Social media and the 21st Century Enlightenment

Some time ago I wrote and presented a paper advocating the need for a Public Service Renaissance. A philosophical kindred spirit recently drew my attention to the work of Matthew Taylor and the RSA. In particular RSA Animate – 21st century enlightenment.

Some historical context. The Renaissance saw advances in literature, architecture, humanism, and a world economy, while the Enlightenment was characterised by advances in the scientific method, industrialization, rationality, astronomy, and calculus. So they are quite different, but complementary periods of history.

What resonates very well so far as my views on the public service are concerned are Matthews comments about bureaucracy being more concerned with the rationality of rules than the rationality of outcomes. This is still an irksome characteristic of the Australian Public Service – and for that matter most public sector jurisdictions.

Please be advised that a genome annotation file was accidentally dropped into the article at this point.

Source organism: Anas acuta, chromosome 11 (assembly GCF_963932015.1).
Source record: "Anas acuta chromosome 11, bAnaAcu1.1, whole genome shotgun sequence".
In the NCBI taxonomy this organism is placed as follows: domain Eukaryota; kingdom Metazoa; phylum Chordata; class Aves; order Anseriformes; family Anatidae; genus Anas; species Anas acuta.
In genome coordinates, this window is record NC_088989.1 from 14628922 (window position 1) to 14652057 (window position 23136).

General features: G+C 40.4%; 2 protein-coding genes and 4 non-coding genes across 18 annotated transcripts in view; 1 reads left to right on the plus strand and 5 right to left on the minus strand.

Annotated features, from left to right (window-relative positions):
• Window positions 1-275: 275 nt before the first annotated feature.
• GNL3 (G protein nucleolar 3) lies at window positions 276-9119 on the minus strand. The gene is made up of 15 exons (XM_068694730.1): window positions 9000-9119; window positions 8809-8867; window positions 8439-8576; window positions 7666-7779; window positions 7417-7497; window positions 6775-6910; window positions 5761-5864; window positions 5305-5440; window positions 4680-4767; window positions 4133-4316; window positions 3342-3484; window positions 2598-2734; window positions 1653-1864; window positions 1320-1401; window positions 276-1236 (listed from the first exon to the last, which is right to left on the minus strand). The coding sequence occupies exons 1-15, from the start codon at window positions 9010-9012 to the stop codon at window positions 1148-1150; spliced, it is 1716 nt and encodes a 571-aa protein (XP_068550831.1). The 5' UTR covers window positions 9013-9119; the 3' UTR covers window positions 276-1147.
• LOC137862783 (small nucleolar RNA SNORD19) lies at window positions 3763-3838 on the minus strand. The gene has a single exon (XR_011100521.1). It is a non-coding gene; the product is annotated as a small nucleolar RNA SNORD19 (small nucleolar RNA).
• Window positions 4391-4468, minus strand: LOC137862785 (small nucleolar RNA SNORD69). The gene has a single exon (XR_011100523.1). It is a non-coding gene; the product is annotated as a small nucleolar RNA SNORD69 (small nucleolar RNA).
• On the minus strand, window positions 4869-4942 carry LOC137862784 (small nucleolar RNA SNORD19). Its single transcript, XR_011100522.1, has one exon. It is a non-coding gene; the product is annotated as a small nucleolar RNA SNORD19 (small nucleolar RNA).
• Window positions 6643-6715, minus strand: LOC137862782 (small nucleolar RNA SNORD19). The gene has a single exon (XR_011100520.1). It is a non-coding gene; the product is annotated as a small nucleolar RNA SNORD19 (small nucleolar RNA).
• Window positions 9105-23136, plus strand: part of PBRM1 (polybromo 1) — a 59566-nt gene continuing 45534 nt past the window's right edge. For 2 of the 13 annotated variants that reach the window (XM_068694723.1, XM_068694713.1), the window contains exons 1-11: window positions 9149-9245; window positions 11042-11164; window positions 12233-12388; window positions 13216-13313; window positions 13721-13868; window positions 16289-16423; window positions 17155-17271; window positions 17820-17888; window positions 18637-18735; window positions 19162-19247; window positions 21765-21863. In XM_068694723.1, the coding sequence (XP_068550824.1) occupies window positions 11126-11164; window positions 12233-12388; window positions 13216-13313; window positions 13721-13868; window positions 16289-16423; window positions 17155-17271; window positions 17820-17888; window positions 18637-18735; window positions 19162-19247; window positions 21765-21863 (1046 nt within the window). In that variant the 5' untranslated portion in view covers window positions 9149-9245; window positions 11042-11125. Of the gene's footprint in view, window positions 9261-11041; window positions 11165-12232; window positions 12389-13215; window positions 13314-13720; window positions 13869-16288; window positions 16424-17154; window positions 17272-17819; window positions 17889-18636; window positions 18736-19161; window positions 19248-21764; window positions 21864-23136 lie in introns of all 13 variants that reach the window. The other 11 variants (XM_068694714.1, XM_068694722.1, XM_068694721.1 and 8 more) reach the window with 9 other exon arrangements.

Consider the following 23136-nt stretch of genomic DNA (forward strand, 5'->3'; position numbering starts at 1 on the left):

Matthews comments on global empathy and connectedness are also relevant to the impact of social media. Which raises an interesting question. If, however intuitively, the wider global community ‘gets’ social media why don’t so many of our institutions. The answer probably lays in the focus on the rationality of rules. To bad if the outcome is irrational – the rules have been followed.

Mind you, I don’t think it’s a question of much of the public service bureaucracy not ‘getting social media’. They do all to well I suspect. Which is why it tries to force social media into a rational rule governed regime. And I’d go further. Social embedded empathic capacity is not something the bureaucratic process and the mindset that goes with it find at all comfortable. Yet this is precisely what social media enables – not a reality or prospect that sits comfortably with the status quo.

That’s enough from me. Take some time to view RSA Animate – 21st century enlightenment.

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